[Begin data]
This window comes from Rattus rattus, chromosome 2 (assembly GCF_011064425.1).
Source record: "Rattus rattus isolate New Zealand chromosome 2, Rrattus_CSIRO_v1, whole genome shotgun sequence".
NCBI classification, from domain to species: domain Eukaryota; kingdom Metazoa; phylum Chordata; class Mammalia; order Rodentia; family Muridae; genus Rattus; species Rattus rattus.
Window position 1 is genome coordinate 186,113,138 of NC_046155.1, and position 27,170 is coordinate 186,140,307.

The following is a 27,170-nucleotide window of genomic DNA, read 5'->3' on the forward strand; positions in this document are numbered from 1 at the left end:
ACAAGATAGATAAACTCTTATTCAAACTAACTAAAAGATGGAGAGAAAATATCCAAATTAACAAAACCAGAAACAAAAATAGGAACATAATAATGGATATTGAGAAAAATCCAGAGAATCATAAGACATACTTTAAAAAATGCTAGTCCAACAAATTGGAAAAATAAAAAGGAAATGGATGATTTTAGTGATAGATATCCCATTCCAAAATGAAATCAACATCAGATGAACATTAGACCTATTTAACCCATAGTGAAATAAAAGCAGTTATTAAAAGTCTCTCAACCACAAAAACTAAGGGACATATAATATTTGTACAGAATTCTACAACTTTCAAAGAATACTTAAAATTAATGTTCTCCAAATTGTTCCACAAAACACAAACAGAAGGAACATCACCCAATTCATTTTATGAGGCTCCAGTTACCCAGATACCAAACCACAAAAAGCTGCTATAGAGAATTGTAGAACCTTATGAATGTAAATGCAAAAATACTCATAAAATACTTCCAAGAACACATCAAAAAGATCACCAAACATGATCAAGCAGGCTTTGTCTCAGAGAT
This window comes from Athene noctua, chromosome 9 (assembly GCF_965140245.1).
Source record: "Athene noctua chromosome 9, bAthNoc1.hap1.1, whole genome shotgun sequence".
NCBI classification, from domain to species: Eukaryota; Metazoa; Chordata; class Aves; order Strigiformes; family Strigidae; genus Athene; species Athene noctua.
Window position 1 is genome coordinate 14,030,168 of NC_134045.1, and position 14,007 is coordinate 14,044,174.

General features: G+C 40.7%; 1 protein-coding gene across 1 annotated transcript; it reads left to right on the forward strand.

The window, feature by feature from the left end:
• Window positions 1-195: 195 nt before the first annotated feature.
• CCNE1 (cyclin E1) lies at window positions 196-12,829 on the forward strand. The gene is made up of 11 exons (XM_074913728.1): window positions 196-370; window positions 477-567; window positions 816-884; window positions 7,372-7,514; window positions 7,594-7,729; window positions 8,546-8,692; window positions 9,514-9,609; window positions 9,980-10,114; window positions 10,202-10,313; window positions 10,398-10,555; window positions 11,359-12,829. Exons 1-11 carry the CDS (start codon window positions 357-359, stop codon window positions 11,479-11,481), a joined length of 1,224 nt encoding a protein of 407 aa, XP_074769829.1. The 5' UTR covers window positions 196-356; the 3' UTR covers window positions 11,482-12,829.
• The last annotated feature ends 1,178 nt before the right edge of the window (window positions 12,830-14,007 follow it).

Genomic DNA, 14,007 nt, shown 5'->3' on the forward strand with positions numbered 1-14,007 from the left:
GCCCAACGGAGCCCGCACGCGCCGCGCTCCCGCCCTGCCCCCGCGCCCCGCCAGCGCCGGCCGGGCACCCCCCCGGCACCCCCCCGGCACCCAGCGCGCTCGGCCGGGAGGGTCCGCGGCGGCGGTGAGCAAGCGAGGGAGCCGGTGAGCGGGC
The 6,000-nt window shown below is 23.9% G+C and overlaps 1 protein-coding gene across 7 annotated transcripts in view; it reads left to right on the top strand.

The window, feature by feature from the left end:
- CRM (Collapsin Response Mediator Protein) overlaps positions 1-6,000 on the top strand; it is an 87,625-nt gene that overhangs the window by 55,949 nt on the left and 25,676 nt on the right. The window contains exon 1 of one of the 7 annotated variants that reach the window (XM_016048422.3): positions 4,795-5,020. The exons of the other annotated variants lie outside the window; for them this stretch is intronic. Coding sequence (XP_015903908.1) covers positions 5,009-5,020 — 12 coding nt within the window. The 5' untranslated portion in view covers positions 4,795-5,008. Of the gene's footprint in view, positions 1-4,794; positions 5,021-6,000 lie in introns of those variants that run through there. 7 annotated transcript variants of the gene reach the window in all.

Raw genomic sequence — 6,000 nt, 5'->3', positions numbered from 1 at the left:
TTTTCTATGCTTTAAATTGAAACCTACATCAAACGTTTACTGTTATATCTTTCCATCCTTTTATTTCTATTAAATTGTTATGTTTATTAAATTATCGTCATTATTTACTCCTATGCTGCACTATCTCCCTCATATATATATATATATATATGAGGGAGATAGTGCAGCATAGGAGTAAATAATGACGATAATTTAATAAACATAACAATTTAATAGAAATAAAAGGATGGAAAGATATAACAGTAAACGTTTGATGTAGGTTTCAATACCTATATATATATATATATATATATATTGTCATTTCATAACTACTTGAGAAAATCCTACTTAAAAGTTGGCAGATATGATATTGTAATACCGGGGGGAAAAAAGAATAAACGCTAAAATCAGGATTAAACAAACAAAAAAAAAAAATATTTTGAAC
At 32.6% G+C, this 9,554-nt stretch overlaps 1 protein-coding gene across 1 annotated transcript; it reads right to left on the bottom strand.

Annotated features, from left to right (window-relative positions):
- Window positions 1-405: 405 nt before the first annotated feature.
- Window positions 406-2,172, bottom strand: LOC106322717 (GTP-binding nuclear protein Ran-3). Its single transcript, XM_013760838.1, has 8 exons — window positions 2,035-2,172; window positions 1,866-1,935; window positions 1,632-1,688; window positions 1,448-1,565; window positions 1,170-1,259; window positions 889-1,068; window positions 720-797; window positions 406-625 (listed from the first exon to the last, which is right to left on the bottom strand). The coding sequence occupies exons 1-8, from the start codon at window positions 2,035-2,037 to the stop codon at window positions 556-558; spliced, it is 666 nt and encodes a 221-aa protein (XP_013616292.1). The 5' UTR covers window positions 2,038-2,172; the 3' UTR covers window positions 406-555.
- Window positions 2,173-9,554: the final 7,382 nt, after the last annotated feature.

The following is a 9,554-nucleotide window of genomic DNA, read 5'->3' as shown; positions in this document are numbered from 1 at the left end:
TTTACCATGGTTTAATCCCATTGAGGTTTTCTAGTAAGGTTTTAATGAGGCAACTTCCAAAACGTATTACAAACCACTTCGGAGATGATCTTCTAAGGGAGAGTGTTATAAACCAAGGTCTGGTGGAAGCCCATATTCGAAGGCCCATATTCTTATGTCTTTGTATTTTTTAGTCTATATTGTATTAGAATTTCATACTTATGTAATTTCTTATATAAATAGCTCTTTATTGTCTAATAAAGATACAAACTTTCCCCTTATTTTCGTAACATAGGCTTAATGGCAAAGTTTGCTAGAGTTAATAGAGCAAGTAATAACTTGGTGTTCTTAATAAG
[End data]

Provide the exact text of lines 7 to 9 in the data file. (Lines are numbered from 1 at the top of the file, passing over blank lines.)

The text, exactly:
This window comes from Athene noctua, chromosome 9 (assembly GCF_965140245.1).
Source record: "Athene noctua chromosome 9, bAthNoc1.hap1.1, whole genome shotgun sequence".
NCBI classification, from domain to species: Eukaryota; Metazoa; Chordata; class Aves; order Strigiformes; family Strigidae; genus Athene; species Athene noctua.